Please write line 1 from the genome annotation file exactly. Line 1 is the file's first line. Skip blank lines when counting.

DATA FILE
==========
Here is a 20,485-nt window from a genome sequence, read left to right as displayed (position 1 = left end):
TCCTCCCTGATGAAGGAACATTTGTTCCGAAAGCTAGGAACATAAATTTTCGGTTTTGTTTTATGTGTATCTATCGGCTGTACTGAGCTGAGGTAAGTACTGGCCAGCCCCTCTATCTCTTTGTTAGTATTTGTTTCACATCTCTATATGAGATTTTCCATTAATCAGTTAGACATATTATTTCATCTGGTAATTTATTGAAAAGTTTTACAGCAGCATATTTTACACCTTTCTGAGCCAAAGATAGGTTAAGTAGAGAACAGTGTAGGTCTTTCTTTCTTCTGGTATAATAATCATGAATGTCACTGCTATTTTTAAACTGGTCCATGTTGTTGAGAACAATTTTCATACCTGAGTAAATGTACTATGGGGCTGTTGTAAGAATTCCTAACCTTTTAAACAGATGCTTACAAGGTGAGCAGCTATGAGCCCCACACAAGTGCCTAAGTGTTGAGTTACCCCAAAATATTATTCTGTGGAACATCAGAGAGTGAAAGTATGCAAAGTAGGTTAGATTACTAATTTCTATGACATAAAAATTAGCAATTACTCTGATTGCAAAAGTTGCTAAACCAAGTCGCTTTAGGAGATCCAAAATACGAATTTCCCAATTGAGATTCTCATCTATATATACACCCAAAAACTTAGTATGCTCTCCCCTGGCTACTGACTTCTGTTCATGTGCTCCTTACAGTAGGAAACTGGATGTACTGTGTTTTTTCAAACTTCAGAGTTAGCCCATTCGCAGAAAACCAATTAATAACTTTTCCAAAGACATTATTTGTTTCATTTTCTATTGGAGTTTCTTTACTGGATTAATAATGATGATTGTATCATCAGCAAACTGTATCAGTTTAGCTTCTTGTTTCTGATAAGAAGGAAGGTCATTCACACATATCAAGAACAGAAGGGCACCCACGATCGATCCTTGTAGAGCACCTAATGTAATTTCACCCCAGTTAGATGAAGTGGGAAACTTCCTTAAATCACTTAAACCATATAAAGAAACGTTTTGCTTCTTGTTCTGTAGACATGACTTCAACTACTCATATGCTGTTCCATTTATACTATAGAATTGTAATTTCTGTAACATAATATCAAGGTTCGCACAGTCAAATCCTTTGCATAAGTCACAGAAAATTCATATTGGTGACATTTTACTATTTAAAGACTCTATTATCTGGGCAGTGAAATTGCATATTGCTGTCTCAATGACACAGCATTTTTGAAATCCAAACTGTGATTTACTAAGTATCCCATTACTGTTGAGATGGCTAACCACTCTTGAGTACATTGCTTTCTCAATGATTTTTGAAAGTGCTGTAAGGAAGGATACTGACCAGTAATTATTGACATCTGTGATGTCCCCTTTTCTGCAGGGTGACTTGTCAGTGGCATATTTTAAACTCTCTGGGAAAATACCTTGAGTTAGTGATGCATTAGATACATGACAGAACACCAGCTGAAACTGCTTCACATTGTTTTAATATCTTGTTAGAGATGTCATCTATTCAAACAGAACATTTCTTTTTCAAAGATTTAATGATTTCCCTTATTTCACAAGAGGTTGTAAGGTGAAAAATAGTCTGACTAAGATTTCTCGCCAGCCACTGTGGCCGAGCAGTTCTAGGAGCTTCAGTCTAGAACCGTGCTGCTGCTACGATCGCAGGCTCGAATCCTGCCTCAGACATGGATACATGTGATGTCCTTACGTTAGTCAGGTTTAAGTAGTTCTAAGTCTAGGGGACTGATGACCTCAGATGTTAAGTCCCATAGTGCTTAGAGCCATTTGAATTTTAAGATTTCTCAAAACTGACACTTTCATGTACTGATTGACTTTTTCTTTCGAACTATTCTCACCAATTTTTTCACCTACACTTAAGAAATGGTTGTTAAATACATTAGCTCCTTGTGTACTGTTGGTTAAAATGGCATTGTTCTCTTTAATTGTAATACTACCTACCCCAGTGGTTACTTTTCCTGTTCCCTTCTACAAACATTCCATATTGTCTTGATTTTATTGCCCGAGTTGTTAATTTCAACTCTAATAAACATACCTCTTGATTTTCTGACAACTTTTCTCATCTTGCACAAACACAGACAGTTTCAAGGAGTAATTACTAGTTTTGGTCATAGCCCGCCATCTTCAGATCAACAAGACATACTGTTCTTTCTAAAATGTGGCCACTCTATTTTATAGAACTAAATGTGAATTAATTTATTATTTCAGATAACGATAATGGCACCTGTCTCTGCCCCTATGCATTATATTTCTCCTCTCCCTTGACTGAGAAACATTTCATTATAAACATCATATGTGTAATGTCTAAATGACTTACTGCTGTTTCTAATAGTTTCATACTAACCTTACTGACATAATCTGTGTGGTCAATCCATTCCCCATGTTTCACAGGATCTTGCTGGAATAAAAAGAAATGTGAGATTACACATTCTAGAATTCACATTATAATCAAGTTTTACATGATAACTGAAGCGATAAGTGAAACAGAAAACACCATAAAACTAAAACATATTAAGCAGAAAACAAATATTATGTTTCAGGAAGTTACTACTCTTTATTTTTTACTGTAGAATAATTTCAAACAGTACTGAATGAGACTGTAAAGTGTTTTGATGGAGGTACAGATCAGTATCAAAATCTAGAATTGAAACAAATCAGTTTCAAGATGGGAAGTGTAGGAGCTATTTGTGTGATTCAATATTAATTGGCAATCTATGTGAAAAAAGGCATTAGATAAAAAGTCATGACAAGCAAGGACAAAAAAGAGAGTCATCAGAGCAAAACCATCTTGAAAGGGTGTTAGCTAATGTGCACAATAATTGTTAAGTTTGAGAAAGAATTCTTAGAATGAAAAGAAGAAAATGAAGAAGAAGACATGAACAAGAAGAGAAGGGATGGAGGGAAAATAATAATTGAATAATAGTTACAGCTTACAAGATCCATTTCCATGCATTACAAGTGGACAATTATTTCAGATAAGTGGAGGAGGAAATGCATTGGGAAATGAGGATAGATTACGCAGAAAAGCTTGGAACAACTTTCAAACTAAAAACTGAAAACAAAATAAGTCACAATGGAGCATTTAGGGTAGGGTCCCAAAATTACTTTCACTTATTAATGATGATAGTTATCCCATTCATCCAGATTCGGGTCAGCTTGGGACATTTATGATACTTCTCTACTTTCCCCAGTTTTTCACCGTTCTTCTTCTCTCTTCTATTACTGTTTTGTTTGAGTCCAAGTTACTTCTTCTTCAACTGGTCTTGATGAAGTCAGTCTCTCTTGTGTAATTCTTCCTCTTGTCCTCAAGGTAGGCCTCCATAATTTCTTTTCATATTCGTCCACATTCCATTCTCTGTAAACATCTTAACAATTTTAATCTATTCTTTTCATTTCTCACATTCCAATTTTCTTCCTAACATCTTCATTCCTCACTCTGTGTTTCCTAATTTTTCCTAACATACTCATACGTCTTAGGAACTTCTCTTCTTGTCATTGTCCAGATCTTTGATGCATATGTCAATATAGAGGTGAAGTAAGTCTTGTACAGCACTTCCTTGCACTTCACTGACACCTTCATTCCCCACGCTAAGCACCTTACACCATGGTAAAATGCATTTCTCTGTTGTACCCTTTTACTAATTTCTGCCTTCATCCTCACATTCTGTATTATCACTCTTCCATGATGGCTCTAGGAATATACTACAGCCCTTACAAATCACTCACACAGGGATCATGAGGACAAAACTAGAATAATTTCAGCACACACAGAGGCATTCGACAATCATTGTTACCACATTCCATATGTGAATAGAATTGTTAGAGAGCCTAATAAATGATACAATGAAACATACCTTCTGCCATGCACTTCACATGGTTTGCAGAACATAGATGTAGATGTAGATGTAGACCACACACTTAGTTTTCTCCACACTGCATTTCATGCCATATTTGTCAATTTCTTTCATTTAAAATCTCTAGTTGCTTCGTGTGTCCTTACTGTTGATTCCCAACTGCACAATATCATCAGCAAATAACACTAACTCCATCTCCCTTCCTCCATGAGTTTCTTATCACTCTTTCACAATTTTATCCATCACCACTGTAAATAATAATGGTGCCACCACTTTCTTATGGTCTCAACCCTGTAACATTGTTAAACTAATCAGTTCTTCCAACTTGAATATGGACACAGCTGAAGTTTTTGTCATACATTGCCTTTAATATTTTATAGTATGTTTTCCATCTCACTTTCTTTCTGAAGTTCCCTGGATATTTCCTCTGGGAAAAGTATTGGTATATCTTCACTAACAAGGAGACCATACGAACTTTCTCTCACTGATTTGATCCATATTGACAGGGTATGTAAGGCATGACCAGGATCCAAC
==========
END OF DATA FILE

Here is a 20,485-nt window from a genome sequence, read left to right as displayed (position 1 = left end):